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We'll e-mail you with an estimated delivery date as soon as we have more information. Your credit card will not be charged until we ship the item. Like all the titles in this successful series, The Low Light Photography Field Guide offers advice from a respected expert and professional.
In this volume, Michael Freeman looks at an area that remains problematic for photographers with even top-of-the range equipment: low light. Post-production fixes are also covered, allowing the reader to turn difficult shots into amazing images. Low light photography is one area in which process dominates. By this I mean that all the various limits and difficulties that we looked at in the first chapter need to be thought about before you start shooting.
In practical terms, low light shooting is about pushing technical and mechanical limits as far as you can, and this in turn means that there are two competing ways of approaching it.
In one the idea is to do everything necessary to retain the freedom of using a camera in much the same way as you would under normal light. The alternative is to abandon freedom in favor of a full choice of technical settings—sharp, clean images without noise, and at any aperture setting, and with no limit to the exposure time except, of course, for short exposures.
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It is not easy to switch from one to the other mid-shoot, so it is normal to decide at the start which route you are going to take for any one session. There are good arguments for both handheld and for using a tripod, and which to choose depends on the subject, your preferred style, the results you are looking for and the quality you absolutely need.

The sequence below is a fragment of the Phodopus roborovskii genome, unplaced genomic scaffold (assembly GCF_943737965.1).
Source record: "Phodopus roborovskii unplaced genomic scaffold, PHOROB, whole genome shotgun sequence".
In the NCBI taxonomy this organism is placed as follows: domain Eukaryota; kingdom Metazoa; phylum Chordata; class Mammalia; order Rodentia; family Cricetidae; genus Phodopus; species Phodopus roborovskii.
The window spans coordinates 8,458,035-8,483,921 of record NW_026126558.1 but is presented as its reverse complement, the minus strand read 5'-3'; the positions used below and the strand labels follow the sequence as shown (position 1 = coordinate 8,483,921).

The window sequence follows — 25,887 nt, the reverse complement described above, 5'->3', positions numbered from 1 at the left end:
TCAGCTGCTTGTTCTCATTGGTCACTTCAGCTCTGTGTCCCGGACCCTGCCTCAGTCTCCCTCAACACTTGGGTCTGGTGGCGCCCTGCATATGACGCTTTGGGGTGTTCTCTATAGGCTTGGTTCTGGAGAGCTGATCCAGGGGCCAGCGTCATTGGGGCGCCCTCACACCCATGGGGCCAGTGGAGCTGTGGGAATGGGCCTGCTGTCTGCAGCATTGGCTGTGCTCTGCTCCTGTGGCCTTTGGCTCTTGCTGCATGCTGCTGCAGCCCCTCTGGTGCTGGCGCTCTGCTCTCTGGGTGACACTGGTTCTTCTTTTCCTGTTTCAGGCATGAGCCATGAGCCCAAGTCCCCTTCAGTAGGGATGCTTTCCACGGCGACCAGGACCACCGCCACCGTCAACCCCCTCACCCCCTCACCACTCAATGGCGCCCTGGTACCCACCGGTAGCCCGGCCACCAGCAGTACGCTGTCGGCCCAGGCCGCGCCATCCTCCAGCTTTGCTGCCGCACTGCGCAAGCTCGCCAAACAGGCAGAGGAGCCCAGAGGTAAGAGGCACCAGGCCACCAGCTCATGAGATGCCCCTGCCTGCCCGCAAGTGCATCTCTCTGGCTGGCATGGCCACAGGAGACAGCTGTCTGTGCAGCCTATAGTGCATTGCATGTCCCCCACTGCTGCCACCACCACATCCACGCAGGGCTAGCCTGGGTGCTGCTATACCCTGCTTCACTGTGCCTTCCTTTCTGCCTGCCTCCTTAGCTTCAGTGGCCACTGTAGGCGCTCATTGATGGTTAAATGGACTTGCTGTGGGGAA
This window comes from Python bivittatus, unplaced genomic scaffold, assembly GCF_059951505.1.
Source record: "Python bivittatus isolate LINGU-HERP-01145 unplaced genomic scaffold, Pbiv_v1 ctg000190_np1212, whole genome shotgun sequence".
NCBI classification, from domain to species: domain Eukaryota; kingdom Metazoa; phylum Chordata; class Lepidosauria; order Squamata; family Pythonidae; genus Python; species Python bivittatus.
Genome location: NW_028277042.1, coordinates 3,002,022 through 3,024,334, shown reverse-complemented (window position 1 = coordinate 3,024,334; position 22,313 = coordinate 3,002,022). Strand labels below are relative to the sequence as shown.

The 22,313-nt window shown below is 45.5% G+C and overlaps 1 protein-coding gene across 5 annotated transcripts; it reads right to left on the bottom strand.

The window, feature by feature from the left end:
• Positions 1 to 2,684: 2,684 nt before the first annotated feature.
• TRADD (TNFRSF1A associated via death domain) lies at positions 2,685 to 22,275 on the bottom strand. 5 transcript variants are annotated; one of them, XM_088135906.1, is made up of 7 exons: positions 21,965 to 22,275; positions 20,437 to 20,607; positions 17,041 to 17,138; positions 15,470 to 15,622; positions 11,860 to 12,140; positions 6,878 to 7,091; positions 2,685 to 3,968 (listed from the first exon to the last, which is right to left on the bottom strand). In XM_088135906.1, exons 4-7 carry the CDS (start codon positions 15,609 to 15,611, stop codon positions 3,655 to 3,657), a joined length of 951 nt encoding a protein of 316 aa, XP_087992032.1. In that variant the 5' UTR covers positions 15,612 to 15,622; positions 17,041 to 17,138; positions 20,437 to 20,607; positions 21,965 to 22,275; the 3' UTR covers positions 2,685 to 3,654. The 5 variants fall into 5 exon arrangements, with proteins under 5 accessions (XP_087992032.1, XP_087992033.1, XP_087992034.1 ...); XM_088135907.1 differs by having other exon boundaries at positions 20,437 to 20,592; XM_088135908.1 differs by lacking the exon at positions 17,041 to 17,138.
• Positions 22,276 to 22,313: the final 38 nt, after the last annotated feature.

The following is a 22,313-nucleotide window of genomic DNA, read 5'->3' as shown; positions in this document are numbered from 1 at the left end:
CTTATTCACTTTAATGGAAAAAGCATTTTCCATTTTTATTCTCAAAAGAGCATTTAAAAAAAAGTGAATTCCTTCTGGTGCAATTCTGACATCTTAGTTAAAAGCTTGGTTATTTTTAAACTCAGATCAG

The Low Light Photography Field Guide : Michael Freeman :
The key factor for most photographers is the optimum shutter speed for subject movement. If the subject is active, for instance people in motion, a tripod is no help in freezing the movement. Some kinds of movement may well be acceptable, or even desirable, such as the streaked trails of vehicle lights on a highway, but if you need sharp capture, the threshold shutter speed for this determines everything. This in turn is affected by the relative movement in the image frame see pages — , so a walking figure naturally calls for a faster shutter speed if it fills the frame than if it takes up just a small part of the picture.
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But basically, the rule is, if you are photographing people, then shoot handheld. The obvious advantages are freedom and mobility, and the chance to shoot unobserved, without drawing attention to the camera as is inevitable with a tripod. You can strip down the amount of equipment drastically; one camera, one or two lenses, maybe a flash unit if the camera does not have one built in, and very little else.
Gone are the days of two camera bodies, each for a different film such as high-speed color, with high-speed black and white to be pushed to the maximum if necessary. Reviews 0. Quick Compare. About the Author Michael Freeman is a renowned international photographer and writer who specializes in travel, architecture, and Asian art.
The Low Light Photography Field Guide (Photographer’s Field Guide)
He is particularly well known for his expertise in special effects. He has been a leading photographer for the Smithsonian magazine for many years, and has worked for Time-Life Books and Reader's Digest. Michael is the author of more than 20 photographic books, including the hugely successful The Photographer's Eye. Packaging Info. See any errors on this page? Let us know. Type of Media. Michael Freeman. Focal Press.